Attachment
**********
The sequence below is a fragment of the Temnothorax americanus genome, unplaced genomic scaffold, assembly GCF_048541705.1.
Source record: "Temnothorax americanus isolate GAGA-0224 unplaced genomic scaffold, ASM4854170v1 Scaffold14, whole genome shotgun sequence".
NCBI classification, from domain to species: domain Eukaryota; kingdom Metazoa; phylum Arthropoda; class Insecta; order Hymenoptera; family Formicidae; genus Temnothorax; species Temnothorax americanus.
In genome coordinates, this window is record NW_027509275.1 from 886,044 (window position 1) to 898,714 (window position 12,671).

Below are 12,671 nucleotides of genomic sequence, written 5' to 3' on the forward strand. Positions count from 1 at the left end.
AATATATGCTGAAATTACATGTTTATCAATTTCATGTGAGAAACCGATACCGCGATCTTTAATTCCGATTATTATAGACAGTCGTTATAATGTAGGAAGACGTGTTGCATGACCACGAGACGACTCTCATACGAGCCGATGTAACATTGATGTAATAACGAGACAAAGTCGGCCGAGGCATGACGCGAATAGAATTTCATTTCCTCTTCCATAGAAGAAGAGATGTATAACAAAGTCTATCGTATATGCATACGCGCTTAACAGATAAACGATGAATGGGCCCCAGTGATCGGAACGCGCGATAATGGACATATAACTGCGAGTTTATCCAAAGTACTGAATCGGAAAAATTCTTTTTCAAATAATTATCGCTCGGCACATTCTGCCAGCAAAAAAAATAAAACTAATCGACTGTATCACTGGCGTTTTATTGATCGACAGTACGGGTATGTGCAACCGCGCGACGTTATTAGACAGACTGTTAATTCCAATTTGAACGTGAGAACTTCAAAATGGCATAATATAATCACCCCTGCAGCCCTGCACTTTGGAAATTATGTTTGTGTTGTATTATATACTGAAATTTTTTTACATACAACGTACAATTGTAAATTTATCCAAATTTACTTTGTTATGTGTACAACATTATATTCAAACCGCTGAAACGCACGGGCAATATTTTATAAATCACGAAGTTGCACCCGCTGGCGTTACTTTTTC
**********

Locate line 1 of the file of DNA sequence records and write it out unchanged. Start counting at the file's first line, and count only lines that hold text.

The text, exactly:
The sequence below is a fragment of the Temnothorax americanus genome, unplaced genomic scaffold, assembly GCF_048541705.1.